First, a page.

23 May 2010
Mother and calf spent the morning in the shade of an old tree before both walking of and joining the rest of the herd. A slight delay posting due to the heat practically melting one of the cables inside the PC yesterday. Perhaps we need to move the PC away from the French Windows!!!
Still warm and a little muggy here; the bunnies are not to happy about it preferring to come inside and hide under the beds in the cooler bedrooms.
21 May 2010
Finally its warm enough to eat outside without a roaring wood fire and six jumpers, but tonight had added drama as well. A lone cow had been standing in the reed bed all evening, still and solitary; unusual behaviour as they usually always travel and move as a herd. Some time later the Farmer arrived in his pickup having spotted her himself as he did his rounds. It soon became sadly apparent that she had given birth in the reed bed and lost the calf. However to our surprise another calf appeared from out of the long reeds, urged on by the farmer to stand and make its way to the mother.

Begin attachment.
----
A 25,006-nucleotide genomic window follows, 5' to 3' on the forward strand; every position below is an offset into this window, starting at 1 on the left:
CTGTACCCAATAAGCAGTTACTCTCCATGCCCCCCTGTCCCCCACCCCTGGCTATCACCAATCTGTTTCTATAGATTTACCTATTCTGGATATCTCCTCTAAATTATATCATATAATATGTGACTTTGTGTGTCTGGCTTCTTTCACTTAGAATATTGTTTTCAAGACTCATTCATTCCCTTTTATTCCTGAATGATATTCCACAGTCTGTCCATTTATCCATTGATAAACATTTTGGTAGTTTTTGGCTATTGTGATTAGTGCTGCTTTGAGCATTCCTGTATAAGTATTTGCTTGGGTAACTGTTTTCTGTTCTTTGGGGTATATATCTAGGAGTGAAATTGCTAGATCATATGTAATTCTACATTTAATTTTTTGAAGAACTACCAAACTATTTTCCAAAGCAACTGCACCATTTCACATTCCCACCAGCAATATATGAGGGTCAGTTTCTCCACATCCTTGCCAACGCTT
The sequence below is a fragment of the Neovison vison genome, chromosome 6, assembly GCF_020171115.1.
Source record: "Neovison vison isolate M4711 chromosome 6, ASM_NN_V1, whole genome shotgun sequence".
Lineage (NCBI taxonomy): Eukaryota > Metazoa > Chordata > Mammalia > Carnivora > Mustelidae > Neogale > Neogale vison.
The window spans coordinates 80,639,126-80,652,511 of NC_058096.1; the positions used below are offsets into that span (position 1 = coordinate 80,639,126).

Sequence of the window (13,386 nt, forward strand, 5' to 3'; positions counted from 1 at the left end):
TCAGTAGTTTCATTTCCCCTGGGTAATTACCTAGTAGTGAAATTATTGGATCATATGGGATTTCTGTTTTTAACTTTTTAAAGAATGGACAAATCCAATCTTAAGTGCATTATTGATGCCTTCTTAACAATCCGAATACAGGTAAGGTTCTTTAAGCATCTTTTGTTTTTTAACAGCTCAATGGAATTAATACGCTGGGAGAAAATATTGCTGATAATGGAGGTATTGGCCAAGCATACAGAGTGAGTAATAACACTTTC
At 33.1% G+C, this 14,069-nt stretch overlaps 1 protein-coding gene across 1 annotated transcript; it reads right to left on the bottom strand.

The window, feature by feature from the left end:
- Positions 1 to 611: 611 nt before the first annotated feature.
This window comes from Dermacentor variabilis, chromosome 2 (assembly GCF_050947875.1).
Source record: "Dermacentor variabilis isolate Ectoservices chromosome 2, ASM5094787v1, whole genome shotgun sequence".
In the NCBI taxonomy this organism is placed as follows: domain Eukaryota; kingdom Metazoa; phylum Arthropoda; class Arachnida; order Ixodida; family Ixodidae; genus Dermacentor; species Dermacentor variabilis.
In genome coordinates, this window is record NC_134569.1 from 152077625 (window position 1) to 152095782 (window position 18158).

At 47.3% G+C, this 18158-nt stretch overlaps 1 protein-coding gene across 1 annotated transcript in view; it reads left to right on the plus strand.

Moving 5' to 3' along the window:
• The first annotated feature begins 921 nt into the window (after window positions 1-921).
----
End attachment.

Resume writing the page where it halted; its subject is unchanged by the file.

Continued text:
Twin calves; but unfortunately this had led to a problem in the calf's front feet being folded over, making it hard for it to stand and feed from the mother. The farmer left to collect a dry milk mix and we helped him by supplying the fresh water to mix it as we are the nearest house to the field.
Trying to get the calf to feed from the mother was not working so it was time for the bottle, however the mother seemed rather interested in the feed as well which meant the farmers hand had to be called on to keep the mother occupied whilst the calf was given a full bottle...
The area near the reeds is to boggy for the calf to be left out overnight so the farmer decided to move the calf and mother to the higher dry ground. Talking to him afterwards he seemed to think one bottle would be enough to keep it sustained for the night and he would then re check it tomorrow and decide if it would need splints for a while to support the front feet until they strengthened.
To be honest I had no idea that these yearly visitors to the fields actually gave birth freely in the reed beds, but the farmer told us how its a favourite spot for the mothers and they regularly keep calves there for days often without his knowledge. I thought everything was clinical and controlled these days and it was nice to find it isn't.